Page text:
May 7, 2019
There are several common fears about transitioning mom or dad to an independent or assisted living community. It’s a big change that is often an emotional time for your parent – and for you. Instead of focusing on your concerns and fears, use these tips to focus on how you can support mom through this transition.
Dad/Mom’s lifestyle will be less active.
You may worry that your parent’s senior living community will cause him/her to lose touch with the activities he/she enjoys. Too often, adult children think that mom or dad will no longer have the independence to choose his/her schedule or participate in his/her favorite hobbies. In reality, assisted living communities typically provide more chances to stay active. Not only do they offer built-in transportation, but they also offer daily activities and events.
Even more, senior living helps prevent isolation. By providing social connections and plenty of activities, it will reduce the potentially negative effects of loneliness. You’ll likely find that mom’s new community keeps her engaged in a way that she wouldn’t have been in her old home.
The care won’t meet his/her needs.
You want what’s best for mom or dad. If you’ve been actively involved in his/her care, you may worry about turning that care over to others. You might start by talking with his/her doctor for guidance about the support needed. Then, make a list of the essentials you want in your parent’s new community. This may include specifics in regard to safety, nutrition, activity, help with daily living, and medications. Once you find a community that feels comfortable and provides quality care, you’ll feel confident in your decision.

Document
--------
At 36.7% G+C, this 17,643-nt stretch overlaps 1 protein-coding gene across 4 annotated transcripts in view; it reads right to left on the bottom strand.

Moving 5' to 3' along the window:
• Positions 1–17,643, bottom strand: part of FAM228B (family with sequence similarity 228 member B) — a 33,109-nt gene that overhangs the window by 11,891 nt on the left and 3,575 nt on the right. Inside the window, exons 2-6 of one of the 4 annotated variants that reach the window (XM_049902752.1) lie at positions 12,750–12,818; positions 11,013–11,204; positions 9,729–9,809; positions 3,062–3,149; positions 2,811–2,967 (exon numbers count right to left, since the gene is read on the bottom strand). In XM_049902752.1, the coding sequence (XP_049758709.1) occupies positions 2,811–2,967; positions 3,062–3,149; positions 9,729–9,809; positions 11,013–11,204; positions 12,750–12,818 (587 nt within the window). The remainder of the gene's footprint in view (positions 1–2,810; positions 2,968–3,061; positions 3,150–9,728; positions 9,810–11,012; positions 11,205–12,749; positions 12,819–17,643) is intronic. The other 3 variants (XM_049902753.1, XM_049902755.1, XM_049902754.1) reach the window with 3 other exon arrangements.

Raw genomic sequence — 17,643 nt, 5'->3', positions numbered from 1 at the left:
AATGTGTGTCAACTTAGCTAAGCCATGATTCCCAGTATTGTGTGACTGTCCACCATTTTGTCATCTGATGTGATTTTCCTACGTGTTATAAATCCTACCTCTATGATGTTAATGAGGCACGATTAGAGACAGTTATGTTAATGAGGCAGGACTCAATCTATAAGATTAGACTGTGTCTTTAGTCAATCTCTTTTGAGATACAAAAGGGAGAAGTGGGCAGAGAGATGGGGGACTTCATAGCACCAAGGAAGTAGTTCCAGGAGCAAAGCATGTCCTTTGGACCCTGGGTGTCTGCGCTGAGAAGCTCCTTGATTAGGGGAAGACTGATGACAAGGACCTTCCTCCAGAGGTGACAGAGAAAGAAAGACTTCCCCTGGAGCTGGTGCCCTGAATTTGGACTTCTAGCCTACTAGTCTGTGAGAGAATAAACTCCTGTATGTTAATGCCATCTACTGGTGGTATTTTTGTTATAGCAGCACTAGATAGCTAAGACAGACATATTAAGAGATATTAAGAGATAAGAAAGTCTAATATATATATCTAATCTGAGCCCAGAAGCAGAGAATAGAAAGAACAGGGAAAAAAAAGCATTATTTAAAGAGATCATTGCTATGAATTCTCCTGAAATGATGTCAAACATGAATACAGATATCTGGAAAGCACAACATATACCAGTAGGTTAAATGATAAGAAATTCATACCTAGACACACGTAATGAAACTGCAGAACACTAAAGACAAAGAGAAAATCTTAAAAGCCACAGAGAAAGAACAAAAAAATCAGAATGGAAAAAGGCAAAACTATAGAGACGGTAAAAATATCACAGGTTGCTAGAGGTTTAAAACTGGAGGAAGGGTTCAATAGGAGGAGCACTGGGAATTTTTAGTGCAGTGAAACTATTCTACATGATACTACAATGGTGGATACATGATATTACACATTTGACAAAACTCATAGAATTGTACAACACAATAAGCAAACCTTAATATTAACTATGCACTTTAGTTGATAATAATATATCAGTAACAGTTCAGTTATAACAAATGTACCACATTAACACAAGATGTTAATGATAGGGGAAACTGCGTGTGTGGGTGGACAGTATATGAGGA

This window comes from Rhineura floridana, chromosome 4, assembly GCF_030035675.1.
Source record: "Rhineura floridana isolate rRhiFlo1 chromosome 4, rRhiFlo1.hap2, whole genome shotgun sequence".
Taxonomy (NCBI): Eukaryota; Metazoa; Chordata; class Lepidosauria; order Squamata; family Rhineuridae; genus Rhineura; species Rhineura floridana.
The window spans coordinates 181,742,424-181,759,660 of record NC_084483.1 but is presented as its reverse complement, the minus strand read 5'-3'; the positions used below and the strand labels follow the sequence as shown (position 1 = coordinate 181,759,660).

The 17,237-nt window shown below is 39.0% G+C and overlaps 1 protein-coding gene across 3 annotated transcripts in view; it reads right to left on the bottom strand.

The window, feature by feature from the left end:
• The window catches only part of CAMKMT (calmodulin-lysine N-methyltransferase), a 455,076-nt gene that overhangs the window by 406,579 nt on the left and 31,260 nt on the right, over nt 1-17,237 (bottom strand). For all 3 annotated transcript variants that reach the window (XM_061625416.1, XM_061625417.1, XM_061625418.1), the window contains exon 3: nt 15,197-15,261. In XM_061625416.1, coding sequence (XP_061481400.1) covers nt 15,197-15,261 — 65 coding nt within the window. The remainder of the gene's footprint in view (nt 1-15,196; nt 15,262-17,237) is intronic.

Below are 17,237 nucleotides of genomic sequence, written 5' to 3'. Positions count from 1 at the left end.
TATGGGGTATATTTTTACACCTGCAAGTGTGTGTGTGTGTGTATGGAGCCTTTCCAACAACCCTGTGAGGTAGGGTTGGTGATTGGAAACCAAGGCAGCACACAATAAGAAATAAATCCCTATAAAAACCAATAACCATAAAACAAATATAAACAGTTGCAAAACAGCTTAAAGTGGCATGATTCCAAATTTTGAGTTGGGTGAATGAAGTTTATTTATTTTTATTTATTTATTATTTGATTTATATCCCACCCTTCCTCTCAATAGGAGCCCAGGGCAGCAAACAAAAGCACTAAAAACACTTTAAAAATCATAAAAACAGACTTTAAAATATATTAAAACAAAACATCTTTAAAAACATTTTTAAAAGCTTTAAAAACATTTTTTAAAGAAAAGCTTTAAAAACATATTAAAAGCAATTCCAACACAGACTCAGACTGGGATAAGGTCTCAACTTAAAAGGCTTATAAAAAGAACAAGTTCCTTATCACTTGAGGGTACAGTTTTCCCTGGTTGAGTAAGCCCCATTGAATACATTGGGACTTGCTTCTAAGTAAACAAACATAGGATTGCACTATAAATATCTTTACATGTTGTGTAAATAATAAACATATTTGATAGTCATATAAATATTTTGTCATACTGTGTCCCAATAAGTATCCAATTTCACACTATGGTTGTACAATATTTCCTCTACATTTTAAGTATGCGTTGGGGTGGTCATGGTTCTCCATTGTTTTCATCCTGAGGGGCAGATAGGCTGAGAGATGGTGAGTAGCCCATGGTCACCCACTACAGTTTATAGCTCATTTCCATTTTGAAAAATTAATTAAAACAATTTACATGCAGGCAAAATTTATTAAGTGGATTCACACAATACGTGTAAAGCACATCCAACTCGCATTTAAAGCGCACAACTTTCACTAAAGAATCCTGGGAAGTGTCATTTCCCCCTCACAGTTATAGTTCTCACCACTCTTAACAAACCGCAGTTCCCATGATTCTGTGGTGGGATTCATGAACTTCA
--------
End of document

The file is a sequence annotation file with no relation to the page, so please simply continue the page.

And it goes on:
Moving dad/mom makes me feel guilty.
Guilt is a normal emotion, especially if you’ve had to change plans or mom or dad is unsure about the move. At the same time, don’t let guilt stop you from doing what’s needed. By making a hard decision to get your parent quality care, you have her best interests at heart. You may find it helpful to talk to a friend or a professional about your feelings.
Mom/Dad may miss his/her old life.
Mom or dad has many happy memories in his/her old home. But, he/she will make many great memories in the new community too. While there may be a period of transition, in the end, your parent will likely enjoy his/her new place. To ease your worries, talk with other residents or the community’s staff. Senior living communities offer many chances to get engaged, meet others, and do new things. He/She will also benefit from a safer environment, social connections, and quality care.
He/She will run out of money.
The costs of senior living may not be much more than aging in place. When you add up the monthly expenses of a home, they may actually be similar to a community. Do your research to understand all of your different options for paying for mom’s care. You’ll feel less worried when you have a complete financial picture.
The American Senior Housing Association says families should start by looking at what Medicaid, Medicare, and veteran’s benefits do – and do not – cover. Review any long-term care insurance policies or the option to convert a life insurance policy to cover costs.
Need help with the transition to a senior living community? Learn more about our community and how we support you through each step.
Call (972) 725-7676 and speak with a representative who can help meet your needs.